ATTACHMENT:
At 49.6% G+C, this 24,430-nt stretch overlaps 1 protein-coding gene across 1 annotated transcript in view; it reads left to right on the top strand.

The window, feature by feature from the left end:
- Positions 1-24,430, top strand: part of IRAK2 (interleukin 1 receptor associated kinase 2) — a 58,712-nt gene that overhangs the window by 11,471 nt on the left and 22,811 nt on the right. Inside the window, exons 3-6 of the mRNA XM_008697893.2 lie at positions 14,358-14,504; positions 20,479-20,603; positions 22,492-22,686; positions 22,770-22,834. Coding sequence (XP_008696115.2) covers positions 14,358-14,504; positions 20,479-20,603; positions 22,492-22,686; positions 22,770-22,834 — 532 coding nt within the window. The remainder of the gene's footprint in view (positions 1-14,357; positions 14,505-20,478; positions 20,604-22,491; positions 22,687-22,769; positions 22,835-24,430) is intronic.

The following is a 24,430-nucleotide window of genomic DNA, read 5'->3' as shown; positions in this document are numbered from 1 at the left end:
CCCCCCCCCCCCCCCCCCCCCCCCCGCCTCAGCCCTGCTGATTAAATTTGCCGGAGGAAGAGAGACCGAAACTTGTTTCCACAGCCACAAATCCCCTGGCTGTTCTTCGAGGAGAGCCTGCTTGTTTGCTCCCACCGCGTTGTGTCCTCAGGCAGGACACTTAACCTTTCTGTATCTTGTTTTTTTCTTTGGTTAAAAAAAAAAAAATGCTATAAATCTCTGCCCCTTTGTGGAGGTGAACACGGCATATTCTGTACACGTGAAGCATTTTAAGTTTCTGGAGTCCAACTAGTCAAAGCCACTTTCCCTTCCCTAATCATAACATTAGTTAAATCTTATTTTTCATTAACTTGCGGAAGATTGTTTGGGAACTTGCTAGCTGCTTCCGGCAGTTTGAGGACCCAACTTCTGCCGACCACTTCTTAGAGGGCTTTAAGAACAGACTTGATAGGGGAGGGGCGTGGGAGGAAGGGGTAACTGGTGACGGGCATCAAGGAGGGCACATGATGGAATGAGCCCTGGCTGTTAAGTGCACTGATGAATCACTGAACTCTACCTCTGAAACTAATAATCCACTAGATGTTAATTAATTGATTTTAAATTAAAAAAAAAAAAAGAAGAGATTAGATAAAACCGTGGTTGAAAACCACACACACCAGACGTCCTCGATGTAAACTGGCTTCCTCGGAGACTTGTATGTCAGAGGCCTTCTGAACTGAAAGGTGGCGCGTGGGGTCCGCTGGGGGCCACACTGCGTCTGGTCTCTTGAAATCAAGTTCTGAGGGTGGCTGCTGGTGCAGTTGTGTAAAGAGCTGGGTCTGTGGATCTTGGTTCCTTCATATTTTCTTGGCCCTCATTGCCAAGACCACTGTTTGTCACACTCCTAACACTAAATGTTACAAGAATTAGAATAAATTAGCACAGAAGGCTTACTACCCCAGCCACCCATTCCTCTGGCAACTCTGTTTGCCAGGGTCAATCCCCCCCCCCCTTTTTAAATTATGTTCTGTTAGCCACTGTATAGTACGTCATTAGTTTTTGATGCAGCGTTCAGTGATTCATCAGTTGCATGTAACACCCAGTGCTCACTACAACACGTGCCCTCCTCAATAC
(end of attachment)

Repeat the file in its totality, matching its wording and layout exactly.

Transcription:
At 49.6% G+C, this 24,430-nt stretch overlaps 1 protein-coding gene across 1 annotated transcript in view; it reads left to right on the top strand.

The window, feature by feature from the left end:
- Positions 1-24,430, top strand: part of IRAK2 (interleukin 1 receptor associated kinase 2) — a 58,712-nt gene that overhangs the window by 11,471 nt on the left and 22,811 nt on the right. Inside the window, exons 3-6 of the mRNA XM_008697893.2 lie at positions 14,358-14,504; positions 20,479-20,603; positions 22,492-22,686; positions 22,770-22,834. Coding sequence (XP_008696115.2) covers positions 14,358-14,504; positions 20,479-20,603; positions 22,492-22,686; positions 22,770-22,834 — 532 coding nt within the window. The remainder of the gene's footprint in view (positions 1-14,357; positions 14,505-20,478; positions 20,604-22,491; positions 22,687-22,769; positions 22,835-24,430) is intronic.

The following is a 24,430-nucleotide window of genomic DNA, read 5'->3' as shown; positions in this document are numbered from 1 at the left end:
CCCCCCCCCCCCCCCCCCCCCCCCCGCCTCAGCCCTGCTGATTAAATTTGCCGGAGGAAGAGAGACCGAAACTTGTTTCCACAGCCACAAATCCCCTGGCTGTTCTTCGAGGAGAGCCTGCTTGTTTGCTCCCACCGCGTTGTGTCCTCAGGCAGGACACTTAACCTTTCTGTATCTTGTTTTTTTCTTTGGTTAAAAAAAAAAAAATGCTATAAATCTCTGCCCCTTTGTGGAGGTGAACACGGCATATTCTGTACACGTGAAGCATTTTAAGTTTCTGGAGTCCAACTAGTCAAAGCCACTTTCCCTTCCCTAATCATAACATTAGTTAAATCTTATTTTTCATTAACTTGCGGAAGATTGTTTGGGAACTTGCTAGCTGCTTCCGGCAGTTTGAGGACCCAACTTCTGCCGACCACTTCTTAGAGGGCTTTAAGAACAGACTTGATAGGGGAGGGGCGTGGGAGGAAGGGGTAACTGGTGACGGGCATCAAGGAGGGCACATGATGGAATGAGCCCTGGCTGTTAAGTGCACTGATGAATCACTGAACTCTACCTCTGAAACTAATAATCCACTAGATGTTAATTAATTGATTTTAAATTAAAAAAAAAAAAAGAAGAGATTAGATAAAACCGTGGTTGAAAACCACACACACCAGACGTCCTCGATGTAAACTGGCTTCCTCGGAGACTTGTATGTCAGAGGCCTTCTGAACTGAAAGGTGGCGCGTGGGGTCCGCTGGGGGCCACACTGCGTCTGGTCTCTTGAAATCAAGTTCTGAGGGTGGCTGCTGGTGCAGTTGTGTAAAGAGCTGGGTCTGTGGATCTTGGTTCCTTCATATTTTCTTGGCCCTCATTGCCAAGACCACTGTTTGTCACACTCCTAACACTAAATGTTACAAGAATTAGAATAAATTAGCACAGAAGGCTTACTACCCCAGCCACCCATTCCTCTGGCAACTCTGTTTGCCAGGGTCAATCCCCCCCCCCCTTTTTAAATTATGTTCTGTTAGCCACTGTATAGTACGTCATTAGTTTTTGATGCAGCGTTCAGTGATTCATCAGTTGCATGTAACACCCAGTGCTCACTACAACACGTGCCCTCCTCAATAC